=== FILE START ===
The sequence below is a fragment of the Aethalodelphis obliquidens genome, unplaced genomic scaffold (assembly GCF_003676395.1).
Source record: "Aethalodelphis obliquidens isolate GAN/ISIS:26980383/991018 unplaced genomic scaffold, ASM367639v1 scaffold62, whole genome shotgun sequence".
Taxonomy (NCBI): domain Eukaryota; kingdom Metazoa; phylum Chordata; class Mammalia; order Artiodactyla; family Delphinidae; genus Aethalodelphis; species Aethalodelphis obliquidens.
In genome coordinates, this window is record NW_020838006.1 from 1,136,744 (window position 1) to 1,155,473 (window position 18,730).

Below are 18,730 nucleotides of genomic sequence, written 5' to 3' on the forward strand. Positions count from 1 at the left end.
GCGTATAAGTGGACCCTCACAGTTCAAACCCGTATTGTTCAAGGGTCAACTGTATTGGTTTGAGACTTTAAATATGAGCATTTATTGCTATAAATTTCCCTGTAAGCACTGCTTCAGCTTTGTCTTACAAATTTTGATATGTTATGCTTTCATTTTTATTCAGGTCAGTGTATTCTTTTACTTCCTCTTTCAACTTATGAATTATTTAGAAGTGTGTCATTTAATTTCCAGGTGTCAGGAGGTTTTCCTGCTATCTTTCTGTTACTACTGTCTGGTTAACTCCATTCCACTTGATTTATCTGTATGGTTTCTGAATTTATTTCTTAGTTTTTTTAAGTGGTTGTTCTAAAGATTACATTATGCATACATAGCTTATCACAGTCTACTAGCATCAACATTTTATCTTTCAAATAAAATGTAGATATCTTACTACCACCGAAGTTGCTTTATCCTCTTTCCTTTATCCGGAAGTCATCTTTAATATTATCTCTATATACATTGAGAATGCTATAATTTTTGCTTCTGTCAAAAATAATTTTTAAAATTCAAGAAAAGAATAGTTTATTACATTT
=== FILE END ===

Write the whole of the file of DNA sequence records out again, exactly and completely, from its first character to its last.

The sequence below is a fragment of the Aethalodelphis obliquidens genome, unplaced genomic scaffold (assembly GCF_003676395.1).
Source record: "Aethalodelphis obliquidens isolate GAN/ISIS:26980383/991018 unplaced genomic scaffold, ASM367639v1 scaffold62, whole genome shotgun sequence".
Taxonomy (NCBI): domain Eukaryota; kingdom Metazoa; phylum Chordata; class Mammalia; order Artiodactyla; family Delphinidae; genus Aethalodelphis; species Aethalodelphis obliquidens.
In genome coordinates, this window is record NW_020838006.1 from 1,136,744 (window position 1) to 1,155,473 (window position 18,730).

Below are 18,730 nucleotides of genomic sequence, written 5' to 3' on the forward strand. Positions count from 1 at the left end.
GCGTATAAGTGGACCCTCACAGTTCAAACCCGTATTGTTCAAGGGTCAACTGTATTGGTTTGAGACTTTAAATATGAGCATTTATTGCTATAAATTTCCCTGTAAGCACTGCTTCAGCTTTGTCTTACAAATTTTGATATGTTATGCTTTCATTTTTATTCAGGTCAGTGTATTCTTTTACTTCCTCTTTCAACTTATGAATTATTTAGAAGTGTGTCATTTAATTTCCAGGTGTCAGGAGGTTTTCCTGCTATCTTTCTGTTACTACTGTCTGGTTAACTCCATTCCACTTGATTTATCTGTATGGTTTCTGAATTTATTTCTTAGTTTTTTTAAGTGGTTGTTCTAAAGATTACATTATGCATACATAGCTTATCACAGTCTACTAGCATCAACATTTTATCTTTCAAATAAAATGTAGATATCTTACTACCACCGAAGTTGCTTTATCCTCTTTCCTTTATCCGGAAGTCATCTTTAATATTATCTCTATATACATTGAGAATGCTATAATTTTTGCTTCTGTCAAAAATAATTTTTAAAATTCAAGAAAAGAATAGTTTATTACATTT